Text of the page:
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      Observers say the ‘New Nigerian Farmers’ project has been the catalyst in a quiet but steady agrarian revolution in Kwara State

Kwara, cassava, africa, african, farming, nigeria, crops, growingCassava is grown in just about every Nigerian State and in the biggest producing states this mono-culture crop stretches as far as the eye can see, like wheat in North America which it rivals as a food energy crop and just as versatile in livestock feed, agro-industrial processing and biofuel (bioethanol) production. Nigerian governments at state and federal levels would like a big slice of this world trade in cassava products including starch, chips and pellets for livestock feed, ethanol, glucose syrup and of course flour for bread, cake and biscuit manufacture.



Africa is the biggest producer and user of cassava (Manihot esculenta) the world’s fourth ranking energy crop and staple food for around one billion people in 105 different countries. Despite increasing demand and production potential cassava remains an ‘orphan crop’ in many African countries, cultivated by small subsistence farmers with little or no access to improved varieties fertilizer or other inputs, and cut off from commercial scale marketing and agro-processing industries.

This is increasingly not the case in Nigeria, biggest cassava producer in Africa and number one in the world, where cassava production is currently approaching 50mn metric tonnes per annum and expected to double by 2020. 50mn tonnes is thirty-three per cent more than cassava harvested in Brazil, the native South American home of this root crop, and virtually twice the combined production of Thailand and Indonesia. The difference is Thailand and Indonesia, along with other ASEAN nations like Vietnam, are major cassava exporters, while 90 per cent of Nigeria’s annual production is targeted at the country’s domestic food market. China is a key importer of cassava even though it produces a sizable tonnage of its own.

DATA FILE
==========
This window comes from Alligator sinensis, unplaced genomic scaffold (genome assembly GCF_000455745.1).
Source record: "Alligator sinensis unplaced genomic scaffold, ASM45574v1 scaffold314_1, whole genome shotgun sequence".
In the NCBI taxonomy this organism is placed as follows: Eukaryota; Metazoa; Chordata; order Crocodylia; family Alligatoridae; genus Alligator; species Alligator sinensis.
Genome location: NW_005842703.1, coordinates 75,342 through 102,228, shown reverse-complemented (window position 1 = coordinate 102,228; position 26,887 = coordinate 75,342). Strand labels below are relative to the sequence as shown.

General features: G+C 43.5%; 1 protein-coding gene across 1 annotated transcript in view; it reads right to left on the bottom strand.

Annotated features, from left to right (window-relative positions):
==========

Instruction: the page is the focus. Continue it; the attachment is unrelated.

Cassava in Nigeria

Cassava was once described as the ‘famine reserve crop’ because it survives extreme environmental conditions, poor soils and most pests including locusts but is now viewed as a potential ‘cash-cow’ with a $12bn tag in export revenue per annum for Nigeria.

Nigeria will only realise this aim by increasing the land under production and by pushing yields to the limit through improved varieties, fertilizer and irrigation but most of all through large scale mechanised production from farmer capability and commitment. Zwara State is only a middle ranker in the Nigerian cassava league but appears to have found a novel and highly successful way forward in spearheading production through opening up undeveloped land to new but experienced farmers for whom mechanised farming in Africa has been a way of live for generations. They are white farmers displaced from Zimbabwe the Sub-Saharan African nation that went from ‘bread-basket’ to ‘basket-case’ after hounding out most of its most progressive and productive growers of maize, wheat, tobacco, beef and dairy products for purely political aims.